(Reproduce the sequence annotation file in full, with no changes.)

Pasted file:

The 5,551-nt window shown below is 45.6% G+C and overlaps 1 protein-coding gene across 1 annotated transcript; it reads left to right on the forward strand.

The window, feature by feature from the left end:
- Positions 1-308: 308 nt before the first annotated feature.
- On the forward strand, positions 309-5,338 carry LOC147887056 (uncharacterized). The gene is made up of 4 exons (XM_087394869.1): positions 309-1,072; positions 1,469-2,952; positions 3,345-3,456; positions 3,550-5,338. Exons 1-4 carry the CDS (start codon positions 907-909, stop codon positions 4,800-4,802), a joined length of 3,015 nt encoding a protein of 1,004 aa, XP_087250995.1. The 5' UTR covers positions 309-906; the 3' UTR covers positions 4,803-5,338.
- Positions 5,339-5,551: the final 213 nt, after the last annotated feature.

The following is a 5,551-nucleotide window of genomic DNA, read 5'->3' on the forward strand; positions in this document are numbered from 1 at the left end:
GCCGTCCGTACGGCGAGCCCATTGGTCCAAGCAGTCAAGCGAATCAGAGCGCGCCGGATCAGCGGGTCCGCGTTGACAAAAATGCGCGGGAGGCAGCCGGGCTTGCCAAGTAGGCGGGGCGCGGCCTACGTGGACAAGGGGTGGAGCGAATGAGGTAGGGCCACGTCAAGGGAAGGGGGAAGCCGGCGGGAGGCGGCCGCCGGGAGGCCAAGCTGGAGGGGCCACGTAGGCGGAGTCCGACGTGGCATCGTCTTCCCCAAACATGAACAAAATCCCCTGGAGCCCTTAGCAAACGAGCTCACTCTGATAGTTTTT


The 5,551-nt window shown below is 45.6% G+C and overlaps 1 protein-coding gene across 1 annotated transcript; it reads left to right on the forward strand.

The window, feature by feature from the left end:
- Positions 1-308: 308 nt before the first annotated feature.
- On the forward strand, positions 309-5,338 carry LOC147887056 (uncharacterized). The gene is made up of 4 exons (XM_087394869.1): positions 309-1,072; positions 1,469-2,952; positions 3,345-3,456; positions 3,550-5,338. Exons 1-4 carry the CDS (start codon positions 907-909, stop codon positions 4,800-4,802), a joined length of 3,015 nt encoding a protein of 1,004 aa, XP_087250995.1. The 5' UTR covers positions 309-906; the 3' UTR covers positions 4,803-5,338.
- Positions 5,339-5,551: the final 213 nt, after the last annotated feature.

The following is a 5,551-nucleotide window of genomic DNA, read 5'->3' on the forward strand; positions in this document are numbered from 1 at the left end:
GCCGTCCGTACGGCGAGCCCATTGGTCCAAGCAGTCAAGCGAATCAGAGCGCGCCGGATCAGCGGGTCCGCGTTGACAAAAATGCGCGGGAGGCAGCCGGGCTTGCCAAGTAGGCGGGGCGCGGCCTACGTGGACAAGGGGTGGAGCGAATGAGGTAGGGCCACGTCAAGGGAAGGGGGAAGCCGGCGGGAGGCGGCCGCCGGGAGGCCAAGCTGGAGGGGCCACGTAGGCGGAGTCCGACGTGGCATCGTCTTCCCCAAACATGAACAAAATCCCCTGGAGCCCTTAGCAAACGAGCTCACTCTGATAGTTTTT